• Carefully manage an increase in student accommodation and focus on creating permanent communities
  • Provide accessible local facilities including health care, education, sports, culture and leisure for existing, new and visiting communities
  • Find uses for empty buildings
  • Ensure good quality design, and ensure new development meets the highest sustainability criteria Incorporate renewable energy sources into city centre buildings and developments
  • Provide accessible local facilities including health care, education, sports, leisure for existing, new and visiting communities
  • Support development of active community and cultural spaces including creativity, performance, enterprise, skills and learning
  • Expand and diversify the retail offer to include local, affordable and sustainable shops serving everyday needs
  • Address the needs of families/children by providing a range of non-retail and free/affordable activities including play, learning, culture, green space
  • Provide accessible and affordable spaces for uses including artist’s studios, small business, prayer and quiet space
  • Activate and animate the public realm and open spaces to compliment retail and shopping through public art, events and festivals, food and hospitality, greening and play facilities
  • Deliver social benefit for neighbouring communities e.g. through skills development, enterprise and employment opportunities
  • Explore new models and partnerships to secure and manage cultural, creative and community space and opportunities
  • Currently the area is seen as grey, tired, outdated
  • Make the area more vibrant by providing a provide a wider range of activities, beyond shopping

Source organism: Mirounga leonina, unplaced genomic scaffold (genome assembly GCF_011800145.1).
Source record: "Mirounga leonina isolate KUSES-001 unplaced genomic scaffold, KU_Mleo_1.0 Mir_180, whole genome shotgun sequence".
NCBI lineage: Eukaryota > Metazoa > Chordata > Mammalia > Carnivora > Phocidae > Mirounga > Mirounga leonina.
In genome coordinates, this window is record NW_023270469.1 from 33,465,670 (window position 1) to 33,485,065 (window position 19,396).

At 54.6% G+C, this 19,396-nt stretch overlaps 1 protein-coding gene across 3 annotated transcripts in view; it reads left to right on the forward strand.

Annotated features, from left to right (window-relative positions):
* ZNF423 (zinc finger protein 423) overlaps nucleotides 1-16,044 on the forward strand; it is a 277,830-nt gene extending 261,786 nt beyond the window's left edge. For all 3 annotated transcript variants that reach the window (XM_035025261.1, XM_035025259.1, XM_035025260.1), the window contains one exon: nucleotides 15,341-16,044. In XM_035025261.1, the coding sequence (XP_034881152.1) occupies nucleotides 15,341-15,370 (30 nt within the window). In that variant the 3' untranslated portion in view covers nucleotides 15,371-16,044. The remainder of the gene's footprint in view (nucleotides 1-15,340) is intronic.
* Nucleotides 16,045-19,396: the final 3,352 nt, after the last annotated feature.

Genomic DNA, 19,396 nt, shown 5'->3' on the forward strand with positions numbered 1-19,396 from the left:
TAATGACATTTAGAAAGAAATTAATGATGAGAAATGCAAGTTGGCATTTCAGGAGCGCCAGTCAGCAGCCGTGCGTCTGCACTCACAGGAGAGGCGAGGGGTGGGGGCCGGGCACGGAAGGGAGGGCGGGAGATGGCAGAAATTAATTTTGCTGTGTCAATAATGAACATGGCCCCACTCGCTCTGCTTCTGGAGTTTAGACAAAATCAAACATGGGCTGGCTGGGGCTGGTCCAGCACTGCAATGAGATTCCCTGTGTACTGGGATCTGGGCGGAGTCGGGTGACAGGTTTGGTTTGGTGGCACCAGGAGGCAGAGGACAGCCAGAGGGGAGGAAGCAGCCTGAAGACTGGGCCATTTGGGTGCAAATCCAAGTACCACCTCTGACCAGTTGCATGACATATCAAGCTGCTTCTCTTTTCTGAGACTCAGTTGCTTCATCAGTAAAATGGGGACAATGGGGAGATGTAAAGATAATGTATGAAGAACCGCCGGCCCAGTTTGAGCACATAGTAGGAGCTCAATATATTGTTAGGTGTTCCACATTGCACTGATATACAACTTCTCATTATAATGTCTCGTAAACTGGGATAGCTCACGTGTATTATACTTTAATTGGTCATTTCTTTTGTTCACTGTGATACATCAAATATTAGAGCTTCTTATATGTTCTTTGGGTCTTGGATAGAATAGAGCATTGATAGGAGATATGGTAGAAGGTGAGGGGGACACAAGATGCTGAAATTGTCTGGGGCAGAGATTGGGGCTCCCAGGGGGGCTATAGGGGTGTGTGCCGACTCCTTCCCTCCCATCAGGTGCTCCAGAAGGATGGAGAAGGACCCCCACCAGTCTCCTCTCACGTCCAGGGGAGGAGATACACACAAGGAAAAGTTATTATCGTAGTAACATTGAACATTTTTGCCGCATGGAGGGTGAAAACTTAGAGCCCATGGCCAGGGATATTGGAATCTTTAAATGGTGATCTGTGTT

• Provide facilities and activities for children and families, including play
  • Encourage a wider retail offer, including more department stores, more affordable stores and independent/unique/local stores
  • Provide everyday and culturally appropriate facilities for residents including food shopping and community spaces
  • Make the whole area greener and more attractive
  • Ensure the area is clean and safe and tackle anti social behaviour
  • Create more pedestrian friendly spaces/spaces less dominated by cars (but recognise some people still require access by car)
  • Tackle personal security and anti-social behaviour to create a park where people feel safe and comfortable
  • Enhance and extend the planting and greenery
  • Celebrate the heritage and history of the park and better connect the park to the waterfront
  • Encourage and provide spaces for events, markets, activities and art which draw people to the park
  • Provide spaces, equipment and facilities for children to play
  • Ensure the park is fully accessible and inclusive
  • Improve entrances and gateways to the park and extend the influence of the park into surrounding streets
  • Improve routes though the park and reduce conflicts between pedestrians and cyclists
  • Address other concerns including, lack of public toilets and need for more seating
  • Ensure improvements can be maintained in the long term
  • Ensure the park is resilient to climate change

How much influence will the plan have?

The Plan will be used to inform and co-ordinate development and regeneration proposals across the area. If approved by the Council’s Cabinet, it will become a ‘material consideration’ which means that the council will have to take account of what is set out in the Plan when making decisions on planning applications. It will also be used by the council to guide land and investment decisions.

The City Centre is a complex area, with multiple uses, roles and needs to meet, stakeholders to involve and operational processes to consider. This means it is necessary to understand how much the Plan can bring about and guide change.

The table below sets out an analysis of the Plan's scope of influence:

Plan has little influence over… Plan has some influence over… Plan has lots of influence over...
  • Activities that take place on privately owned land, where relevant consents are already in place (for example existing retail or business spaces)
  • Activities/requirements guided by national policy – i.e general push towards decarbonisation, sustainability and mode shift
  • Planning applications which have already been submitted or are well advanced. 
  • Changing working practices
  • Market demand and land values
  • How we evolve the City Centre Framework (recognising that this provides our starting point)